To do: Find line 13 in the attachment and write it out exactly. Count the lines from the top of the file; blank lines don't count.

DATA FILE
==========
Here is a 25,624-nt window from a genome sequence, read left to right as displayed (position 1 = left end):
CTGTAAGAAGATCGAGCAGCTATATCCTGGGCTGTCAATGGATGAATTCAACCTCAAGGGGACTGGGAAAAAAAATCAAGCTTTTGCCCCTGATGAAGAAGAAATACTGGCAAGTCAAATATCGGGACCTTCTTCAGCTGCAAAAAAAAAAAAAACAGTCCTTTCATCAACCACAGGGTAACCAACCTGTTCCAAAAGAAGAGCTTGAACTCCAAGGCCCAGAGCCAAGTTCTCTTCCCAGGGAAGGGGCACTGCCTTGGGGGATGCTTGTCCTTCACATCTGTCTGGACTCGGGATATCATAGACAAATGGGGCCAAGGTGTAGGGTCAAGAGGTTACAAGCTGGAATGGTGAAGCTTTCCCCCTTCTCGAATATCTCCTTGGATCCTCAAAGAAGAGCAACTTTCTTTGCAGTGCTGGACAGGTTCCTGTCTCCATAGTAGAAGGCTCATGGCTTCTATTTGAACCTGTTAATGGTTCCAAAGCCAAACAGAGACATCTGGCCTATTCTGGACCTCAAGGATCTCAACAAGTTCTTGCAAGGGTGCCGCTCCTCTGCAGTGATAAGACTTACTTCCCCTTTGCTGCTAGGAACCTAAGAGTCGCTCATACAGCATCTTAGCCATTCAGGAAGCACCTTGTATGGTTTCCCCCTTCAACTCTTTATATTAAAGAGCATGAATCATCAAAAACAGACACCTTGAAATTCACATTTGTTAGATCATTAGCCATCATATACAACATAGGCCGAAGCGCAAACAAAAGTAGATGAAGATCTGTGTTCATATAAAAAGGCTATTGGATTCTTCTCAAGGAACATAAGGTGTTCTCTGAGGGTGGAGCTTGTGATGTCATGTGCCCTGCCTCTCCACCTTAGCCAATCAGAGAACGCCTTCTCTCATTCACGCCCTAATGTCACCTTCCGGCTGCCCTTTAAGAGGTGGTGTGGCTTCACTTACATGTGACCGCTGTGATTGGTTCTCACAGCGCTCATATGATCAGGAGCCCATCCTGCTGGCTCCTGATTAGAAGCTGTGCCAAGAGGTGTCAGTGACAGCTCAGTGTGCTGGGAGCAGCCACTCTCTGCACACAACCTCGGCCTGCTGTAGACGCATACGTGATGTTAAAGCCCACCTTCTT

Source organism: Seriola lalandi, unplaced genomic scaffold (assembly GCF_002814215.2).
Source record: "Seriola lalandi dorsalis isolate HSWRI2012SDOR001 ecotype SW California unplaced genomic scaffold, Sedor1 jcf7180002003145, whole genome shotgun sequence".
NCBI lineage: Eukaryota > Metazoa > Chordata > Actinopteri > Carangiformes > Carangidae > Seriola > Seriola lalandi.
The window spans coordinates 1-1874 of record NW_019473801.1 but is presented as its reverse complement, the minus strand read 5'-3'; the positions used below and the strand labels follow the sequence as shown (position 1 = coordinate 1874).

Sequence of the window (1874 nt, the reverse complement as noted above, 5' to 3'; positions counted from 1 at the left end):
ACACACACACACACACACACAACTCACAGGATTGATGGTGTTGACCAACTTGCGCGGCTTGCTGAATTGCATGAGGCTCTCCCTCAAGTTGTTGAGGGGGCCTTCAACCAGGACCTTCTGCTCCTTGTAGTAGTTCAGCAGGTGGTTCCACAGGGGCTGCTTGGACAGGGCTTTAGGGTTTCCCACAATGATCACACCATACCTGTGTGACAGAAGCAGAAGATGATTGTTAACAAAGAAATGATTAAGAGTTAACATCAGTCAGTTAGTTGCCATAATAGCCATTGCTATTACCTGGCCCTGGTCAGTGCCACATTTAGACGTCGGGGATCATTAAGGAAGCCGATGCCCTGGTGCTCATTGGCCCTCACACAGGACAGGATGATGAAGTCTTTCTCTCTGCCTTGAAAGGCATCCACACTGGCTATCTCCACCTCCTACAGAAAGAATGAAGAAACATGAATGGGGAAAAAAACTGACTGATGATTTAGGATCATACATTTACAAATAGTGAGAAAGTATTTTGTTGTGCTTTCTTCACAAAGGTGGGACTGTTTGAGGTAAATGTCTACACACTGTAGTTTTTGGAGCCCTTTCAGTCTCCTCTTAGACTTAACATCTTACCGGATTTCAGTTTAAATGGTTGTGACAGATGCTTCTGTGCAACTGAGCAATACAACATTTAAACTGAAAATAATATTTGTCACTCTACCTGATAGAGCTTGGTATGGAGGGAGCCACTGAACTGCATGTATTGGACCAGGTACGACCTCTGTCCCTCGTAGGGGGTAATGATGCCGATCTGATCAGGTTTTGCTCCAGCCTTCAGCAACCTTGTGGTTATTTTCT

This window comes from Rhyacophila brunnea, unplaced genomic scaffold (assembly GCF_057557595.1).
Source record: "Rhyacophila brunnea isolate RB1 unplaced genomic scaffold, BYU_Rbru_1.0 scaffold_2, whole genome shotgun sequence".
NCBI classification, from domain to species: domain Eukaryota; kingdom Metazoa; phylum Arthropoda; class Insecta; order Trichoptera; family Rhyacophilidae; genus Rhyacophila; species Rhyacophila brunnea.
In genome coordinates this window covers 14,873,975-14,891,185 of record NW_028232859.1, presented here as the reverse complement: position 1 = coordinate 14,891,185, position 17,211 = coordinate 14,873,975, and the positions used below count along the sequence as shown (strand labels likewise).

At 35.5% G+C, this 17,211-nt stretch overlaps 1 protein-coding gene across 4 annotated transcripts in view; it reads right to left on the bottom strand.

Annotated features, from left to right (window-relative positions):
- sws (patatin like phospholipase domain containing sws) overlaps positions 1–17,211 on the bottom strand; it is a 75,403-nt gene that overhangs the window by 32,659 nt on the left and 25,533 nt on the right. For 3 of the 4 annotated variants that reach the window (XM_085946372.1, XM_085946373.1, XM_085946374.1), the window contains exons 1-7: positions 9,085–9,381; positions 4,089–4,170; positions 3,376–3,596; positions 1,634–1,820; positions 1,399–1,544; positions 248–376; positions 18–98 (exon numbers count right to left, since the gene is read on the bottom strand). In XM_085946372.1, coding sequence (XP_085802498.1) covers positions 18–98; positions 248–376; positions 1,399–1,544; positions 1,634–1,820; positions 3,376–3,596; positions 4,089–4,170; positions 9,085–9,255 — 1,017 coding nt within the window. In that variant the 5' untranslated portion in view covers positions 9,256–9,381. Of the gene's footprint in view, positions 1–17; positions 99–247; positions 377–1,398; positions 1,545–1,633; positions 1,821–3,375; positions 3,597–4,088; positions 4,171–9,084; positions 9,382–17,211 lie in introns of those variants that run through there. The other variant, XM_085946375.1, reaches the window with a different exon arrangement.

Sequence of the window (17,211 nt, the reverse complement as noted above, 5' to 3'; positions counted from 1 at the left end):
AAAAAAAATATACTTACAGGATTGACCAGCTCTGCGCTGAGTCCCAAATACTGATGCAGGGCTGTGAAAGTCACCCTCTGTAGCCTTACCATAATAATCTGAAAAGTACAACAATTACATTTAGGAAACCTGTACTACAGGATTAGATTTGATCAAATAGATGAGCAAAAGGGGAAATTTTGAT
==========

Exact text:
At 35.5% G+C, this 17,211-nt stretch overlaps 1 protein-coding gene across 4 annotated transcripts in view; it reads right to left on the bottom strand.